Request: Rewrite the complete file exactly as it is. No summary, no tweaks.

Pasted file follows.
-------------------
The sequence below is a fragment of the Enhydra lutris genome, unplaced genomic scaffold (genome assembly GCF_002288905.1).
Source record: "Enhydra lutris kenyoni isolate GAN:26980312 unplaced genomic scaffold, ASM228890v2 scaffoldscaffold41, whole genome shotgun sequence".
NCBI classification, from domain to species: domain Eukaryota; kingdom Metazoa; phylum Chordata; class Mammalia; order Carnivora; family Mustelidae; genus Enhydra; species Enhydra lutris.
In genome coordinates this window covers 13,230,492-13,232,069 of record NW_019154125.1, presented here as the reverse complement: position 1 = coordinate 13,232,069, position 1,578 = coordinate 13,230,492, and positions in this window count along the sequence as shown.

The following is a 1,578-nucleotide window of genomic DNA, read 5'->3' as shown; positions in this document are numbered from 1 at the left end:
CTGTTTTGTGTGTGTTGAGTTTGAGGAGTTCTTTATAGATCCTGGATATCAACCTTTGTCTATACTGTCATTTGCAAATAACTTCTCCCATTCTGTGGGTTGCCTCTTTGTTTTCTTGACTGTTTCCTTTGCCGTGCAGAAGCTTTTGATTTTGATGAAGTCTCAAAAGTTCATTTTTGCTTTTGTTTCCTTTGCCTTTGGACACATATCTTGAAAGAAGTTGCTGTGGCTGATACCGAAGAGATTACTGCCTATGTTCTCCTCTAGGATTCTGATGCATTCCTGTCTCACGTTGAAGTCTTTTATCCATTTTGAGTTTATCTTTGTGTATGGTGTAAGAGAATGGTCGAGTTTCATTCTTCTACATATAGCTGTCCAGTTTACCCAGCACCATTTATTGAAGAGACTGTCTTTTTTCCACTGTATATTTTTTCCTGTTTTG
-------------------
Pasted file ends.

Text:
The sequence below is a fragment of the Enhydra lutris genome, unplaced genomic scaffold (genome assembly GCF_002288905.1).
Source record: "Enhydra lutris kenyoni isolate GAN:26980312 unplaced genomic scaffold, ASM228890v2 scaffoldscaffold41, whole genome shotgun sequence".
NCBI classification, from domain to species: domain Eukaryota; kingdom Metazoa; phylum Chordata; class Mammalia; order Carnivora; family Mustelidae; genus Enhydra; species Enhydra lutris.
In genome coordinates this window covers 13,230,492-13,232,069 of record NW_019154125.1, presented here as the reverse complement: position 1 = coordinate 13,232,069, position 1,578 = coordinate 13,230,492, and positions in this window count along the sequence as shown.

The following is a 1,578-nucleotide window of genomic DNA, read 5'->3' as shown; positions in this document are numbered from 1 at the left end:
CTGTTTTGTGTGTGTTGAGTTTGAGGAGTTCTTTATAGATCCTGGATATCAACCTTTGTCTATACTGTCATTTGCAAATAACTTCTCCCATTCTGTGGGTTGCCTCTTTGTTTTCTTGACTGTTTCCTTTGCCGTGCAGAAGCTTTTGATTTTGATGAAGTCTCAAAAGTTCATTTTTGCTTTTGTTTCCTTTGCCTTTGGACACATATCTTGAAAGAAGTTGCTGTGGCTGATACCGAAGAGATTACTGCCTATGTTCTCCTCTAGGATTCTGATGCATTCCTGTCTCACGTTGAAGTCTTTTATCCATTTTGAGTTTATCTTTGTGTATGGTGTAAGAGAATGGTCGAGTTTCATTCTTCTACATATAGCTGTCCAGTTTACCCAGCACCATTTATTGAAGAGACTGTCTTTTTTCCACTGTATATTTTTTCCTGTTTTG